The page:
We were never ill. Yet you get cancer. My mum and sister died from ovarian cancer, mum aged 54 in 1975, my sister aged 45 this March, within a year and despite strong chemotherapy. Dad died, aged 69 in 1986, prostate cancer and I get Motor Neurone Disease. Two brothers fine. Odd. My four grandparents and their many siblings made very old bones and mum's three sisters and their families are all fine. My neurologist reckons it's a lottery - if your numbers come up you win the jackpot! Ho ho! We need a sense of humour. My hands and arms are too weak to let me paint - if I could there'd be blue sky, sunshine, cheerful faces full of hope, getting on with living however restricted we are. I'd like to do a painting for my sister. She was energetic, gregarious, organised with a real zest for life. Good cook, loved a houseful. She collected elephants (not real ones!) from their travels, so may I have that outline with trunk high, in blue (her favourite colour), legs moving. Inside outline, top middle, big yellow sun, below their house (wide bay window, terraced). My sister, hubby, three kids (as stick people), steaming cooking pot, glasses, balloons, friends all around, colourful. On the right, bed with my sister.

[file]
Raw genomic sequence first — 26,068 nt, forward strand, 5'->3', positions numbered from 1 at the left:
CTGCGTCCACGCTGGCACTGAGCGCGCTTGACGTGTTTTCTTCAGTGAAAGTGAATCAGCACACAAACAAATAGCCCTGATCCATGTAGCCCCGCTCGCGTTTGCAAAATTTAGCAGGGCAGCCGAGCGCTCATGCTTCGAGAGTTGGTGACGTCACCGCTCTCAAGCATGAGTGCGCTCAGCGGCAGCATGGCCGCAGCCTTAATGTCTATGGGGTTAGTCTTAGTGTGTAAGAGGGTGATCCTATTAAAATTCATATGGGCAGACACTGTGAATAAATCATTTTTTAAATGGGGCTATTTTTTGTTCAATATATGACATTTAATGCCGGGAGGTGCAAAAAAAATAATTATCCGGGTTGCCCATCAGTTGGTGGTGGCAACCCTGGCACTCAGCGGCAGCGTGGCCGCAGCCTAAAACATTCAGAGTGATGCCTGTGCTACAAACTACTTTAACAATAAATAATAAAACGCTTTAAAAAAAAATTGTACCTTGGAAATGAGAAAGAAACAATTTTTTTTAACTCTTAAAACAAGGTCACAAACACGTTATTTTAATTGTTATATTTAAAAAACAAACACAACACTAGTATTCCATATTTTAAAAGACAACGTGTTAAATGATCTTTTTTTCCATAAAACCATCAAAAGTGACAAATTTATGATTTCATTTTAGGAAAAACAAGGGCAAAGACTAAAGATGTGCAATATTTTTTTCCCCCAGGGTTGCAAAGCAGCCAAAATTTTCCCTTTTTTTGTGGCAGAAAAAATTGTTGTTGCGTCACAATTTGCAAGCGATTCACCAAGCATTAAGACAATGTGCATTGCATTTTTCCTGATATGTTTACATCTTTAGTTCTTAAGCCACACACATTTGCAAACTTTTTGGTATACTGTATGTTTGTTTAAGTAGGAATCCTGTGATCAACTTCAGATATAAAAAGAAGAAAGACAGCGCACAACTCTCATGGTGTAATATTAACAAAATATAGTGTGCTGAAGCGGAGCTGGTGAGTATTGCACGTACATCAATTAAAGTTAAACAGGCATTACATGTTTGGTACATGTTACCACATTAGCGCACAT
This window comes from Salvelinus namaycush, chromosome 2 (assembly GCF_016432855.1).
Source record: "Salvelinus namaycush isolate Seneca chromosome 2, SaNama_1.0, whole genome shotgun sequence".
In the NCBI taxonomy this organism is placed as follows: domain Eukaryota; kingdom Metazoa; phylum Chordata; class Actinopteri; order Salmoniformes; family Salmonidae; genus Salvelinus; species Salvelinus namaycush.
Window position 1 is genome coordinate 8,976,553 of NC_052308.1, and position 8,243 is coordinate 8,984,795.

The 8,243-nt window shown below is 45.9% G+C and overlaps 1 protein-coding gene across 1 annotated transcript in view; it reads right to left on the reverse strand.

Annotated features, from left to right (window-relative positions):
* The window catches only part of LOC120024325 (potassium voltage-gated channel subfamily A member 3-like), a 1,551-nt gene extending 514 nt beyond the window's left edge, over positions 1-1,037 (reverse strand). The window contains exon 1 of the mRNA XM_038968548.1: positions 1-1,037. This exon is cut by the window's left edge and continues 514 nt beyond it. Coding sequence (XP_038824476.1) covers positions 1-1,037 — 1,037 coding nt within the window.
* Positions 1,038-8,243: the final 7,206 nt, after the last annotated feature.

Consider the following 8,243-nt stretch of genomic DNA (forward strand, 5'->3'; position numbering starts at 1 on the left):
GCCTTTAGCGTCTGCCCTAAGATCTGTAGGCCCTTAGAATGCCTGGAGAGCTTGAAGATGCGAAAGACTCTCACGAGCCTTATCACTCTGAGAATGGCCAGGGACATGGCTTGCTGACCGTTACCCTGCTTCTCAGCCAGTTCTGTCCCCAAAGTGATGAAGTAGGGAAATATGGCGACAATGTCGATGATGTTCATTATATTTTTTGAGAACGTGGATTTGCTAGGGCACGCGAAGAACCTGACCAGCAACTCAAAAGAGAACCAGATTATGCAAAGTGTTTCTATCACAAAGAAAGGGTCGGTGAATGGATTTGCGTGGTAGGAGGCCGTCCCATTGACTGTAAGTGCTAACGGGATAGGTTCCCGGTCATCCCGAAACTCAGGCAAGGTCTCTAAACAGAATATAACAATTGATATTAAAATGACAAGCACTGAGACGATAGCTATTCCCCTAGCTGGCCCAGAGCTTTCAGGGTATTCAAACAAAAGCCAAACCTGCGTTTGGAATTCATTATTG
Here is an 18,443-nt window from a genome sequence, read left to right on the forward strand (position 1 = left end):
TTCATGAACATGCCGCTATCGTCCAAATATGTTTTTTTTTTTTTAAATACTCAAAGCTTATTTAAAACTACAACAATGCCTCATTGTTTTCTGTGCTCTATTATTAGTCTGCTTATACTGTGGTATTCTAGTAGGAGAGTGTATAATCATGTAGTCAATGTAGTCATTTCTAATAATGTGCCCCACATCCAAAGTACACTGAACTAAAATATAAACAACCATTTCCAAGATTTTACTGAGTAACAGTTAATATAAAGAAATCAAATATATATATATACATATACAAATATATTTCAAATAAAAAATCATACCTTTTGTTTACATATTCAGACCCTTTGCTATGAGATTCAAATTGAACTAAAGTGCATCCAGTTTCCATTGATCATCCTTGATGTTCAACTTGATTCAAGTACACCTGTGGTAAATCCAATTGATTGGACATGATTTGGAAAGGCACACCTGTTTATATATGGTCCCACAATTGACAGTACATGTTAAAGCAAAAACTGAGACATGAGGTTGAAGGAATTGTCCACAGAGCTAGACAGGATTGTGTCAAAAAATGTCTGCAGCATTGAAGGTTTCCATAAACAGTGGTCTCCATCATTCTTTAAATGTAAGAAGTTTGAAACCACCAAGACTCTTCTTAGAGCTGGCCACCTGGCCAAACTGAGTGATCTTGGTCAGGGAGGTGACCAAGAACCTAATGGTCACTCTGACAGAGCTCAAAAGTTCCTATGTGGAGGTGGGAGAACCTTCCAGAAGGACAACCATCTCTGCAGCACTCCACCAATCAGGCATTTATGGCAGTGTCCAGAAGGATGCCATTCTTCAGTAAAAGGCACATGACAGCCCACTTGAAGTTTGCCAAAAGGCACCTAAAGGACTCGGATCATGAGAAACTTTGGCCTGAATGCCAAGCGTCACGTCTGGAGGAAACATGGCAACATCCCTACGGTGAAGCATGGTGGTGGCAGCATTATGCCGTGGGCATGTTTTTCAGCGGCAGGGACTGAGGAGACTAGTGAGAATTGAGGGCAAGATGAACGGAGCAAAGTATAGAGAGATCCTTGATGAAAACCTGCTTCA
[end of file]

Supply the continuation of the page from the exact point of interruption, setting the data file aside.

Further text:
High above foot of bed, waning green moon, flowing tears to river under bed. Yellow angel at bedhead. White dove above bed flying upwards, twinkling stars. Clumps of white flowers. Outside colour, light blue. You do have to work through the gamut of emotions and adjust and move forwards. Life is full of challenges; Motor Neurone Disease has been my hardest. I hate what it's done to my body, taken my 'doing' roles, changed my life, forcing me to be dependant when I was so competent; but I still give of myself. Despite all the difficulties through my adult life, I'm happy and feel truly blessed. Obviously I do get angry, upset and frustrated but thankfully not often. We just give up or fight? I believe that with support we can live alongside the illness even if it claims us in the end. It's trying that matters. I leave you with a poem I came across a year ago and memorised. It says it all.

If you've never felt the sorrow of another person's grief;
If you've never felt an inner urge to want to bring relief to someone
who's in trouble with a kindly word or smile;
If you've never loved your neighbour as yourself with all your might;
If you've never shed a teardrop at a pure and holy sight; If others have
not been blessed by something you have said;
You need have no fear of dying - you are already dead.